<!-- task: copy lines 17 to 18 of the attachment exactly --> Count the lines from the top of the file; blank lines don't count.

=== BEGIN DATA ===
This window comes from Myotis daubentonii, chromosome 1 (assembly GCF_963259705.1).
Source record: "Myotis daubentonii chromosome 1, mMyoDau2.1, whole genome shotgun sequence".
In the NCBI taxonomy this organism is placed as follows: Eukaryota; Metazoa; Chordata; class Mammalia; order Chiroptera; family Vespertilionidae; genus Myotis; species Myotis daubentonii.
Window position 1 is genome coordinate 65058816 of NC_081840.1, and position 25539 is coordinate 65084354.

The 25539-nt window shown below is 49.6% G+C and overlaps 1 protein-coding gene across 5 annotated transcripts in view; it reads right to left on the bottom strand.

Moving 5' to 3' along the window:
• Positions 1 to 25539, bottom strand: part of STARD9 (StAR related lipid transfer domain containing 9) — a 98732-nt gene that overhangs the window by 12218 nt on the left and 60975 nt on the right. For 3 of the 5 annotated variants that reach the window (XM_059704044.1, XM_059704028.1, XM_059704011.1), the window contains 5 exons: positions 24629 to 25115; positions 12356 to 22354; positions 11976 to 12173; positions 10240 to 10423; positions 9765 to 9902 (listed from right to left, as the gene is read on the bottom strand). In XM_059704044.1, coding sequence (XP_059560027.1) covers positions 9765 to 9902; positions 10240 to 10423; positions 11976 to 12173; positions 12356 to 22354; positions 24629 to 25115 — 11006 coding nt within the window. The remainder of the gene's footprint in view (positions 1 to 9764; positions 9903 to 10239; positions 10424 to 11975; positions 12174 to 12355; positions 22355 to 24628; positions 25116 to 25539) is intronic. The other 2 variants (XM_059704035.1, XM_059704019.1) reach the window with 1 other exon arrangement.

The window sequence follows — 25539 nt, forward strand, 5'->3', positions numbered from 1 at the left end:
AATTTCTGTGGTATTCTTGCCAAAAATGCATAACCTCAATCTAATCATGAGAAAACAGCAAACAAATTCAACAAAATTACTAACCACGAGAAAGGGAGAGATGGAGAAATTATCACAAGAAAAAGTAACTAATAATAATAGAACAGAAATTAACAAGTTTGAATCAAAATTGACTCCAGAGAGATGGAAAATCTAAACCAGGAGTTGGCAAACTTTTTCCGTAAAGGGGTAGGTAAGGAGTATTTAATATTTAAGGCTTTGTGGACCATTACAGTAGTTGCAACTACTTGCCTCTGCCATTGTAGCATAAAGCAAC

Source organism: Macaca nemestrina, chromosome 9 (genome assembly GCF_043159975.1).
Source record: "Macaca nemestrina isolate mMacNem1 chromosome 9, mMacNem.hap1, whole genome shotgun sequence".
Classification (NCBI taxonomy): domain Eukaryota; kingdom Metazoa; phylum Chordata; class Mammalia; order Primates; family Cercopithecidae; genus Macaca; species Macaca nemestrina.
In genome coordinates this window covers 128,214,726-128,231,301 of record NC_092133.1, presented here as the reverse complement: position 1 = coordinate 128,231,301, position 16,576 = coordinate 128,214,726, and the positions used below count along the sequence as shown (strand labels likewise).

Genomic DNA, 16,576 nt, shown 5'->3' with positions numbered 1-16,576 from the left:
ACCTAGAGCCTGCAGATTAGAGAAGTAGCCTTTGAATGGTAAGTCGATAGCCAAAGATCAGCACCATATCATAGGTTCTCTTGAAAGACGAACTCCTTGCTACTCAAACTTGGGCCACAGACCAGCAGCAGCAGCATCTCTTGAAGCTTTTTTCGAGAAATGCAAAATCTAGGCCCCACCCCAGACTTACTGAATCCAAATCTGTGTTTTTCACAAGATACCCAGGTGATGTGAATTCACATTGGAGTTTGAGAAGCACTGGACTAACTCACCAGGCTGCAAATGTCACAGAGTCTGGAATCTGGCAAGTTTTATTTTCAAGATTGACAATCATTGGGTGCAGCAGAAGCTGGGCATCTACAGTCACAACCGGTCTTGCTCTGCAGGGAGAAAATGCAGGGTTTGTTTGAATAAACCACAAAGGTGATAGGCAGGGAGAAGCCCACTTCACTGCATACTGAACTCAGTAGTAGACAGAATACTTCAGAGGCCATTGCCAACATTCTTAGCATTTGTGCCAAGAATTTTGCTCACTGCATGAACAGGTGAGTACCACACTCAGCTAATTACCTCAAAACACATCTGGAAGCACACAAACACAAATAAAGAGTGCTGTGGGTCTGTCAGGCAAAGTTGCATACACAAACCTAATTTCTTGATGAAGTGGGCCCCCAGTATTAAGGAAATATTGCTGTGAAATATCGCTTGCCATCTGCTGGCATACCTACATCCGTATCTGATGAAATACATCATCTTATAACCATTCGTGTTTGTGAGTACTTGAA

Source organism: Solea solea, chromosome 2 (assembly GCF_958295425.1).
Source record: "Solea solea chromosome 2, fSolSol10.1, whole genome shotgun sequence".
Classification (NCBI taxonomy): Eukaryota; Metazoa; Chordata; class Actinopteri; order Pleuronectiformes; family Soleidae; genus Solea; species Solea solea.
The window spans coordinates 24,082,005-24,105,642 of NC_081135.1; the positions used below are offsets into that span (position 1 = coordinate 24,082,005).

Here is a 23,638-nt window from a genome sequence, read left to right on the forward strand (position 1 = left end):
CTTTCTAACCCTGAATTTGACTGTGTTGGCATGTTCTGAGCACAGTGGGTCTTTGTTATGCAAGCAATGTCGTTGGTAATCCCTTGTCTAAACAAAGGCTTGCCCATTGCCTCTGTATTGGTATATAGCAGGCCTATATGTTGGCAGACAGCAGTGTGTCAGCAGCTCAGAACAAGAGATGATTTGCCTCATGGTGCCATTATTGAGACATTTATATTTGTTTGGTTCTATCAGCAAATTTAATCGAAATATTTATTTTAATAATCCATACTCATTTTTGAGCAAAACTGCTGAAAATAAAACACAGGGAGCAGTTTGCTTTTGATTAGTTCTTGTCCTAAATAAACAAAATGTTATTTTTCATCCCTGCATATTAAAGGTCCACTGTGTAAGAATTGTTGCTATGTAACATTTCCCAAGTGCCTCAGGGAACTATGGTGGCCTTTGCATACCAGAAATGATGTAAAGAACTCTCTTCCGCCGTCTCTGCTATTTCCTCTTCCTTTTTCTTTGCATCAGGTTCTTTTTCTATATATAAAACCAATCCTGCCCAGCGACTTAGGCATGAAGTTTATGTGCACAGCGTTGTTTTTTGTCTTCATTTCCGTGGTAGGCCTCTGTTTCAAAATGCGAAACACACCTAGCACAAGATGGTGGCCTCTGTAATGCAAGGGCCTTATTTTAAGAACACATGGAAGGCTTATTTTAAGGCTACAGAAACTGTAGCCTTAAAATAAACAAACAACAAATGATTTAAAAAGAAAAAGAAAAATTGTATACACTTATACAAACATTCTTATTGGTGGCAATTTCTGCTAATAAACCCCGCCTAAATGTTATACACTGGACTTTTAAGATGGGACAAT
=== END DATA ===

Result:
Source record: "Solea solea chromosome 2, fSolSol10.1, whole genome shotgun sequence".
Classification (NCBI taxonomy): Eukaryota; Metazoa; Chordata; class Actinopteri; order Pleuronectiformes; family Soleidae; genus Solea; species Solea solea.